References

1. Kordon EC, Smith GH. An entire functional mammary gland may comprise the progeny from a single cell. Development. 1998 ;125:1921-30

2. Al-Hajj M, Wicha M, Benito-Hernandez A. et al. Prospective identification of tumorigenic breast cancer cells. PNAS. 2003 ;100:3983-8

3. Kalirai H, Clarke RB. Human breast epithelial stem cells and their regulation. J Pathol. 2006 ;208:7-16

4. Shackleton M, Vaillant F, Simpson KJ. et al. Generation of a functional mammary gland from a single stem cell. Nature. 2006 ;439:84-8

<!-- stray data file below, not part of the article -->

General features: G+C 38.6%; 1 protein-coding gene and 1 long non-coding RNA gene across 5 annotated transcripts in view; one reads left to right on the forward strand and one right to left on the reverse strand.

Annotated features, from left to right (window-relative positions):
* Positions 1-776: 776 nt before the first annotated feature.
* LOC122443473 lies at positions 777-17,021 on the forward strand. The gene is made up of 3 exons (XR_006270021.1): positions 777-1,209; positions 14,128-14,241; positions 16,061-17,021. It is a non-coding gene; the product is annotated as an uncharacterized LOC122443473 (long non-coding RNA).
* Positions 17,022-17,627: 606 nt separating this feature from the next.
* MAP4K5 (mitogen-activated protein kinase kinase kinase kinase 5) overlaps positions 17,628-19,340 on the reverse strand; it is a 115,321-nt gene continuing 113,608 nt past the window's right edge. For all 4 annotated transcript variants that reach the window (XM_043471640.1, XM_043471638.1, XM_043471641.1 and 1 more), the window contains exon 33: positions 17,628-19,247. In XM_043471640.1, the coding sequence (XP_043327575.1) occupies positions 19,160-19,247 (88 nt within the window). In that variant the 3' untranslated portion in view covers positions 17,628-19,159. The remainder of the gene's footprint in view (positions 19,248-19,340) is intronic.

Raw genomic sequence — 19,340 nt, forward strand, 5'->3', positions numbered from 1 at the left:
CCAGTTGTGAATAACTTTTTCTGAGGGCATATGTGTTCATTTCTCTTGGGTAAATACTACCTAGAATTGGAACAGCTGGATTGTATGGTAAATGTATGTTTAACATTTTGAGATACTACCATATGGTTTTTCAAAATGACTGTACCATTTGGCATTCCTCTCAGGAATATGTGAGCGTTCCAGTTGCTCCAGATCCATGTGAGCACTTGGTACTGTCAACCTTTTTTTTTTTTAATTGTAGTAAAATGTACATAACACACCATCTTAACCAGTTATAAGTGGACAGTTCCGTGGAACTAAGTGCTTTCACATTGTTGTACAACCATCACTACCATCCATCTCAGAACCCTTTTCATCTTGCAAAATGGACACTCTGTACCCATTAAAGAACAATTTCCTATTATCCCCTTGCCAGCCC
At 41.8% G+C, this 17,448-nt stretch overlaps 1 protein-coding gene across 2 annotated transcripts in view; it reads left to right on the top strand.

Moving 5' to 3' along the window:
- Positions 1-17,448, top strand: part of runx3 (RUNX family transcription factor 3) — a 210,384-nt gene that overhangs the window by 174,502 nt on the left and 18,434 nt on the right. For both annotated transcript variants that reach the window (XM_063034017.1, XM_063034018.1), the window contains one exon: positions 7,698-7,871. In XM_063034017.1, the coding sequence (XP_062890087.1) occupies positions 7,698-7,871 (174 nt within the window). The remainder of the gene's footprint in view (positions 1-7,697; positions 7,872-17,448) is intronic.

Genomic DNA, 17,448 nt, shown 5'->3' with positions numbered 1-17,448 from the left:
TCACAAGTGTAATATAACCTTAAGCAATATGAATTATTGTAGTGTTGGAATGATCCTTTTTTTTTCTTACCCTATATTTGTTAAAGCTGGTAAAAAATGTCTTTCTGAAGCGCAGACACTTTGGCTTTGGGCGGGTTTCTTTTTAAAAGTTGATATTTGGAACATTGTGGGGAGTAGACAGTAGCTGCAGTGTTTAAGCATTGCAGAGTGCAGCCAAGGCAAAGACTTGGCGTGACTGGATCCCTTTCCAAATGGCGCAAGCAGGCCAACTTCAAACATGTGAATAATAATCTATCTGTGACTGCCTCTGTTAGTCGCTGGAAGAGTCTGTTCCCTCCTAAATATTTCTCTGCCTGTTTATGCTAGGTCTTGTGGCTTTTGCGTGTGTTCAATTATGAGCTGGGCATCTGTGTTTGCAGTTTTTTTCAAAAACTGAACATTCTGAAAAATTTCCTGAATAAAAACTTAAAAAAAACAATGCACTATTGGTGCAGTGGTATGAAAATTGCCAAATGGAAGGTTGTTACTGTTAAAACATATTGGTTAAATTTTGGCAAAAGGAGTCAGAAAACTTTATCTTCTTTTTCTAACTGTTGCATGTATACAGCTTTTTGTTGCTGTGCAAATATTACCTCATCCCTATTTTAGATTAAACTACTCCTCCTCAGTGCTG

5. Stingl J, Eirew P, Ricketson I. et al. Purification and unique properties of mammary epithelial stem cells. Nature. 2006 ;439:993-7

Author contact

Corresponding address Correspondence to: Rui-Hong Wang, Tel: (301) 496-5445, Fax: (301) 480-1135, e-mail: Rui-HongWniddk.nih.gov


Received 2006-4-24
Accepted 2006-5-23
Published 2006-6-10